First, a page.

This past semester, spring 2017, my students and I took part in a collaborative project with a group from Johns Hopkins University and two Italian filmmakers. The experimental documentary film Non Perdono (Non Pardon / I Don’t Forgive, 2016) explores current environmental, health and economic crises in the town of Taranto, Italy, long home to the ILVA steel plant. It is an important text for my own research on narrative expressions of toxicity, and I was in touch last fall with directors Roberto Marsella and Grace Zanotto about crafting English subtitles so that the film and its message might reach a broader audience. Our conversations had begun to stall by January of this year, when JHU Professor Laura Di Bianco also came in contact with Marsella and Zanotto, and began envisioning ways in which we might be able to help the filmmakers while also benefitting our students.
In particular, she understood how a faculty mentored translation & subtitling project could be a great opportunity for students to work on their linguistic, cultural and even ecological competencies, while advocating for a real-world concern. Professor Di Bianco reached out to me and we both identified students interested in participating: two undergrads from each of our universities and one JHU graduate student who could help oversee their work. The process since then has been one of ongoing dialogue between the students, with fabulous results. Professor Di Bianco and I will go over the completed text this summer, and hope that the filmmakers will be able to apply the subtitles to the film by early fall 2017. We recently had the chance to share the project with other colleagues in the field, when we participated together on a roundtable at the 2017 joint conference of the American Association for Italian Studies & Canadian Association for Italian Studies. Below are some reflections from William & Mary student translators Zoe Nelson and Sheila Williams-Morales on their experience. – Prof. Monica Seger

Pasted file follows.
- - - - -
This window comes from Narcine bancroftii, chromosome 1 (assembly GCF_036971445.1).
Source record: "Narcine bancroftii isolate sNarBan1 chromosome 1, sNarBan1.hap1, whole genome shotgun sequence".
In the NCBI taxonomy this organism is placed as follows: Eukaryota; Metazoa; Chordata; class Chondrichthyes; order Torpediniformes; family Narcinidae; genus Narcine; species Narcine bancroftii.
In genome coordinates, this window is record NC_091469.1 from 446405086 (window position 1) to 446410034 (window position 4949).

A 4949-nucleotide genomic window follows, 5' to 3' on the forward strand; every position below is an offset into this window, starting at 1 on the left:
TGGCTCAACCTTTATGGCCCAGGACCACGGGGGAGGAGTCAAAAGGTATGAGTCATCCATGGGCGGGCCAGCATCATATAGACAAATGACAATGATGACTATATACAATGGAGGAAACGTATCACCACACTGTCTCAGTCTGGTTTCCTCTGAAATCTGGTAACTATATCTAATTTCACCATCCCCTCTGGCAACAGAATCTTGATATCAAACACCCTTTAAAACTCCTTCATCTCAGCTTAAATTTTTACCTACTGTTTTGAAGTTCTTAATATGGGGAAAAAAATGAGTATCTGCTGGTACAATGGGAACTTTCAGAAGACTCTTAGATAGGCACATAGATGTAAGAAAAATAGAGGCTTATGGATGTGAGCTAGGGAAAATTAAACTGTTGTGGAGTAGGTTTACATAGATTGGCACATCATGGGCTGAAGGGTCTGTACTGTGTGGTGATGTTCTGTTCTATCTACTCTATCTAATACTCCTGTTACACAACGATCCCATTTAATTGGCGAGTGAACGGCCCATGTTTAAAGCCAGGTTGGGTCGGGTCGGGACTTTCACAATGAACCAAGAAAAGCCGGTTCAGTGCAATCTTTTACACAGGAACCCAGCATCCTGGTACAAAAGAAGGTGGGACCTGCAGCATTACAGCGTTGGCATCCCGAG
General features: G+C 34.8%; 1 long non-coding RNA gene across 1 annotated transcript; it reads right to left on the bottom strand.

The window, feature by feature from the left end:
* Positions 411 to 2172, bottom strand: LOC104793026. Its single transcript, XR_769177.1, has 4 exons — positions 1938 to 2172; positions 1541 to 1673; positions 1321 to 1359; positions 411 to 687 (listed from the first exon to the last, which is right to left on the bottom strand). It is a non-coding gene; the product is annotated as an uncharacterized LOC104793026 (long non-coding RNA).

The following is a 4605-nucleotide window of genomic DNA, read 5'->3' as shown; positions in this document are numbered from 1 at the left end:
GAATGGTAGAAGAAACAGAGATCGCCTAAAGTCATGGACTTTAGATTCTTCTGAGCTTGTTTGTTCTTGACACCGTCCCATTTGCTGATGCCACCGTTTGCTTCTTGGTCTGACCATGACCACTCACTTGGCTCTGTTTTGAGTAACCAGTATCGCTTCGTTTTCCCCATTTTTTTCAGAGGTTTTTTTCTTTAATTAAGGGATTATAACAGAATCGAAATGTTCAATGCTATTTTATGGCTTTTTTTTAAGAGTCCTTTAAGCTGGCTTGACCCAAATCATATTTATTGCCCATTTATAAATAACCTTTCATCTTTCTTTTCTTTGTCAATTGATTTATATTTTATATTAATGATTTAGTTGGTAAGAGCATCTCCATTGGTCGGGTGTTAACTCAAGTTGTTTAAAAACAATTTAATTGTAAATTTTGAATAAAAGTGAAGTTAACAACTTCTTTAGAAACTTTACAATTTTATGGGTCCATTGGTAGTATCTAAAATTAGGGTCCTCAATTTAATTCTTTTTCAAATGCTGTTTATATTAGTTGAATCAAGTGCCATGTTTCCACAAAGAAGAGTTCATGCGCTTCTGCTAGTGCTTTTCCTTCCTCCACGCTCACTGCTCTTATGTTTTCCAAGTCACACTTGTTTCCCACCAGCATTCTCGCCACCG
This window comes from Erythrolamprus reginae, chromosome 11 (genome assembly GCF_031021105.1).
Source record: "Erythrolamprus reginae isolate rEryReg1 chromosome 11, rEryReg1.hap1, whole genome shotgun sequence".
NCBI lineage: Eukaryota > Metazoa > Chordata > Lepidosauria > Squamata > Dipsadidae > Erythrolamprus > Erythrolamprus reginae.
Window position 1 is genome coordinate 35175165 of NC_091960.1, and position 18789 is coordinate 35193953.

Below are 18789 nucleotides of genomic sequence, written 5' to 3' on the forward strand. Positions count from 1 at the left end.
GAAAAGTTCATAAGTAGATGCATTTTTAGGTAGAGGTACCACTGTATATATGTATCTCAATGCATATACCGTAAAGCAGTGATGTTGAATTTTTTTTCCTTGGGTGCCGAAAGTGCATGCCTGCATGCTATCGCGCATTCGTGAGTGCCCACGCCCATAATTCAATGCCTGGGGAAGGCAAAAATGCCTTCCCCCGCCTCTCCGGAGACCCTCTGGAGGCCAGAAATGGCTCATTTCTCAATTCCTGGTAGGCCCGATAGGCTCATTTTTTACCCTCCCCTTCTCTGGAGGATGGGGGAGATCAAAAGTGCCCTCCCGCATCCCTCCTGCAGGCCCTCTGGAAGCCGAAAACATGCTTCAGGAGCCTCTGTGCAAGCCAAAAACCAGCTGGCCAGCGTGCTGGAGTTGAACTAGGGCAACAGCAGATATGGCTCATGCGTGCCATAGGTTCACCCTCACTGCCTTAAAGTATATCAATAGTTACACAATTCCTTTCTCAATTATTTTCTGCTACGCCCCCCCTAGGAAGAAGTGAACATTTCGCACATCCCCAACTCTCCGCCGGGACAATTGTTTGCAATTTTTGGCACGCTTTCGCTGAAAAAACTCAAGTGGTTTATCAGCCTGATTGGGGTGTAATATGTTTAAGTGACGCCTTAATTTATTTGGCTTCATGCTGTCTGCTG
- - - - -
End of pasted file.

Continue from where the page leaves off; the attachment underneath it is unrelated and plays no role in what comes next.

Zoe Nelson (class of 2020):
“Working with students at John Hopkins University to translate the dialogue of the script for the film Non Perdono opened my eyes to the importance of a collaborative translation process. I enjoyed seeing the ways that all of us interpreted sections that did not have an obvious literal translation, since both language and film are things that often do not have just one clearly correct interpretation. Specifically, it was difficult to find the balance between retaining the authenticity of the original Italian script without making its English equivalent sound unnatural or changing the tone of the scene. I also found the Italian script more challenging to understand than other things that I have read in Italian, because some of the language was colloquial or idiomatic. On the whole, it was a really exciting and rewarding experience to work on a project that has such a tangible result, and that helps make a serious problem about pollution better known to English speakers
Sheila Williams-Morales (class of 2017):
“Collaborating with the students of John Hopkins University in translating the Italian film, Non Perdono, was an amazing experience. I have always been interested in how to translate a foreign work into its English counterpart while maintaining the meaning of the original. The Non Perdono project offered a friendly environment to discuss the various translations, and the students of William and Mary and John Hopkins helped each other understand the film and its transcription. For example, we discussed the testimony of a hair stylist in order to determine the interviewee’s message, and we analyzed the various allegorical tales told throughout the documentary in order to create narratives that were comprehensible for an English speaking audience. The process was akin to solving a puzzle. The right piece made the entire translation flow and take a coherent form. Overall, the project was delightful and emphasized not only the delicate relationship between words and their various meanings but how to convey an Italian concern to a foreign audience.